Fishermen in the Philippines whose livelihoods have been hit by the South China Sea dispute hope for a tough new president to sort out their troubles. Paul Chapman reports.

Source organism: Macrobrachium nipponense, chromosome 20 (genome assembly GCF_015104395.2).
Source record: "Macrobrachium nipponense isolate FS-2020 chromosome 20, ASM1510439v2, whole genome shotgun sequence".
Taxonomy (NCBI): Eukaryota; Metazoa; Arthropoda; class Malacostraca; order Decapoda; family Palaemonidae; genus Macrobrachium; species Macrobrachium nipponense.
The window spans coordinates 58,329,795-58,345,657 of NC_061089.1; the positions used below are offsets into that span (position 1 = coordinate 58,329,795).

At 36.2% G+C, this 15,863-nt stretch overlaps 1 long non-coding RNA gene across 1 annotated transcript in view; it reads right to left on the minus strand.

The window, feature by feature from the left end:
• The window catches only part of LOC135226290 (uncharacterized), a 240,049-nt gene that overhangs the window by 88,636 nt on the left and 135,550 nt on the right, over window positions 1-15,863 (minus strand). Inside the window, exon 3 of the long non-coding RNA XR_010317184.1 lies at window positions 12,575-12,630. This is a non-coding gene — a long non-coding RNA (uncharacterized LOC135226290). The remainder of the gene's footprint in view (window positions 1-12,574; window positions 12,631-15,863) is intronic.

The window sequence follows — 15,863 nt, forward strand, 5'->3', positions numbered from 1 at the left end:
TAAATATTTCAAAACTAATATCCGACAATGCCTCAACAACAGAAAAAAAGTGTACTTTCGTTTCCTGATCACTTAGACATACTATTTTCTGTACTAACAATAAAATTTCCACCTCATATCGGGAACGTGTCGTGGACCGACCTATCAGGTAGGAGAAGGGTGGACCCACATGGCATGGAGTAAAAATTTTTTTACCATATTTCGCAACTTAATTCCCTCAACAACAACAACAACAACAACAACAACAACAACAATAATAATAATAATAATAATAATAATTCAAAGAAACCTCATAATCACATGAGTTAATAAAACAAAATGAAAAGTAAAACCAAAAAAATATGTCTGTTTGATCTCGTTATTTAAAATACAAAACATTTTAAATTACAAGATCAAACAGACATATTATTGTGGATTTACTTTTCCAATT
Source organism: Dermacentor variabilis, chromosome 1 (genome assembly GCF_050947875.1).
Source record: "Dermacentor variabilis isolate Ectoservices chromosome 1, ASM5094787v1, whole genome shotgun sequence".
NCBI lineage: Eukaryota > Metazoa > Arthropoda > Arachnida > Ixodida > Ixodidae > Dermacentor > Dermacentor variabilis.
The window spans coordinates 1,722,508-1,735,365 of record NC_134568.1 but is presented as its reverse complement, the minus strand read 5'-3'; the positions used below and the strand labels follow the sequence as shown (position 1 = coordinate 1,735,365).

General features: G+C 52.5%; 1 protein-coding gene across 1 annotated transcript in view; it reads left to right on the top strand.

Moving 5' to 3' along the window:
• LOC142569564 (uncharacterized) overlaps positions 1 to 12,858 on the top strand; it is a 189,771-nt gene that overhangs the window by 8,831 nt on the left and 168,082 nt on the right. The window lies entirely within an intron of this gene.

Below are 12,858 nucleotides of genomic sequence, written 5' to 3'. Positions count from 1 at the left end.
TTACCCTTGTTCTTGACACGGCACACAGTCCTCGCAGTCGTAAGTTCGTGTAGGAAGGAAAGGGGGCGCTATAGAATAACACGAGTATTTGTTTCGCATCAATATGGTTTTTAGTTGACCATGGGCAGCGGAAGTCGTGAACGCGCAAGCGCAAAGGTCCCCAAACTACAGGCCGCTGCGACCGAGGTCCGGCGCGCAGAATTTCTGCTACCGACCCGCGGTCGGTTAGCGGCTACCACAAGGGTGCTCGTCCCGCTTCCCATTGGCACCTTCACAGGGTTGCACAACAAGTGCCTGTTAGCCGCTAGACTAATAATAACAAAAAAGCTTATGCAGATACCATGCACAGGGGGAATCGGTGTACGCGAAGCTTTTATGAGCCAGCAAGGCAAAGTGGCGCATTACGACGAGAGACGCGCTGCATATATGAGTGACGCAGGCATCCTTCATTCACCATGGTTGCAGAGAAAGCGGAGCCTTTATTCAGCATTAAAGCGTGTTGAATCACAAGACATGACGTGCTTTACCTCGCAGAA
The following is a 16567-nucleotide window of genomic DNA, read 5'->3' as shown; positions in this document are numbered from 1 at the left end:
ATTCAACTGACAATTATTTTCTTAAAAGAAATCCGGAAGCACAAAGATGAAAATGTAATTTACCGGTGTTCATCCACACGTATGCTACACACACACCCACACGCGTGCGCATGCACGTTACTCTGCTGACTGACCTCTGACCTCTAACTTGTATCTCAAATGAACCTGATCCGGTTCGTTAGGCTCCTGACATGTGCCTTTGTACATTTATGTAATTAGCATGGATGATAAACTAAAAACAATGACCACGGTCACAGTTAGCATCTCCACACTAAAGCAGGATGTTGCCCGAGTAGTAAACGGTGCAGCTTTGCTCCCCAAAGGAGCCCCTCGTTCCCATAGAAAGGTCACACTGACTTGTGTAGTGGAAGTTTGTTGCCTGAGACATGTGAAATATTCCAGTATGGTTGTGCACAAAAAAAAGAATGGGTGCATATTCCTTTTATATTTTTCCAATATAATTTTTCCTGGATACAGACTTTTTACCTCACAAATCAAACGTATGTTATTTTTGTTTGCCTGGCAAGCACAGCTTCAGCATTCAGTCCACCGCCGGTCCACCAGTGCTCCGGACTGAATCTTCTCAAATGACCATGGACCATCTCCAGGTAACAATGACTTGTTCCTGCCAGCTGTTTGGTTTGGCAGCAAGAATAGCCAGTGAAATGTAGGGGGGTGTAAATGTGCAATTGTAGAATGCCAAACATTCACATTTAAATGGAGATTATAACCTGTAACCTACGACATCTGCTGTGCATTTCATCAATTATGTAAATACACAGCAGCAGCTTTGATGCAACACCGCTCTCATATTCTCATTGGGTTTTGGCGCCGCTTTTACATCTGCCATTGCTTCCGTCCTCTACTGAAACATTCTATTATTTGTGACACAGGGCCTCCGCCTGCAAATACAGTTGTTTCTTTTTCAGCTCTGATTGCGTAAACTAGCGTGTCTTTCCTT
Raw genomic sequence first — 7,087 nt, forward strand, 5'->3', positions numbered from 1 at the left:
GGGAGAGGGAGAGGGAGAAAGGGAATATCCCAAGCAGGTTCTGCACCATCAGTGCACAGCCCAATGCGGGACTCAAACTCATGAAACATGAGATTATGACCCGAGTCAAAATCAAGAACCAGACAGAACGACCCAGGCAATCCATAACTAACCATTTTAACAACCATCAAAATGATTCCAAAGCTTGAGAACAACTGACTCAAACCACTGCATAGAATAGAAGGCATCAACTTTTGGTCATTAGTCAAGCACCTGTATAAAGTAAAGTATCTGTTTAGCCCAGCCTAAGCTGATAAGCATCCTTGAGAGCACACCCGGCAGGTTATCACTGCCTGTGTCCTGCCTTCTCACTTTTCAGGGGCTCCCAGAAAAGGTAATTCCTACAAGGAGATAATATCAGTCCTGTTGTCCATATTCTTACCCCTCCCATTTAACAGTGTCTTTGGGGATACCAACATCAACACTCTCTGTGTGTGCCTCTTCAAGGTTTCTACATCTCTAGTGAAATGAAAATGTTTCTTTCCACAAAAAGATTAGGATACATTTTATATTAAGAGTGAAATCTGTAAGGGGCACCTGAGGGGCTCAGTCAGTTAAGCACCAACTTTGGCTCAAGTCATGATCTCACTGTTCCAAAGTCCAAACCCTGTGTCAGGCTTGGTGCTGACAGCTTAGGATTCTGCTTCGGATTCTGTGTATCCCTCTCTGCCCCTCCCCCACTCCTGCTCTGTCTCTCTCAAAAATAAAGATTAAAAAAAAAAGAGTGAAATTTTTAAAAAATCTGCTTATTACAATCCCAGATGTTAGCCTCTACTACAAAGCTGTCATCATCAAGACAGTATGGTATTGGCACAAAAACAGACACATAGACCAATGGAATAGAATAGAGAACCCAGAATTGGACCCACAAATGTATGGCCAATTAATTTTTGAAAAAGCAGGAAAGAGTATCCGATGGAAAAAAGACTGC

Times are tough in the Philippines fishing town of Masinloc. Its inhabitants say their livelihoods have been hit by China's disputed claims over most of the South China Sea. Chinese coastguard vessels are blocking the entrance to Scarborough Shoal which the Philippines also claims. With elections fast approaching in the Philippines, some are hoping a new president will bring decisive action. Former boat captain Biany Mula, now driving a motorcycle cab for a living, is one of them. (SOUNDBITE)(Filipino) SHIP'S CAPTAIN BIANY MULA SAYING: "We want a tougher president who will make China leave the Philippines area. That area is not their property." Others, like fish seller Joy Tupaz, favour a more conciliatory approach to the problem. (SOUNDBITE)(filipino) JOY TUPAZ, FISH VENDOR, SAYING: "There's been talk about war but we're afraid of fighting. I hope that wouldn't happen. Let us just fish, let everyone be allowed to fish in Scarborough." The Philippines has taken the dispute to an international arbitration court whose ruling China says it won't recognise. Military analyst, Professor Jose Custodio, doesn't hold out much hope the fortunes of Masinloc's fishing community will change any time soon. (SOUNDBITE)(English) MILITARY ANALYST, PROFESSOR JOSE CUSTODIO, SAYING: "The only was for China to behave is if there's an international co-ordinated effort to show to it that unilateral aggressive acts don't pay." More than 54 million Filipinos are eligible to vote in presidential and parliamentary elections on May 9th. Here in Masinloc, while some are hopeful the South China Sea dispute can be resolved, nobody's betting on when.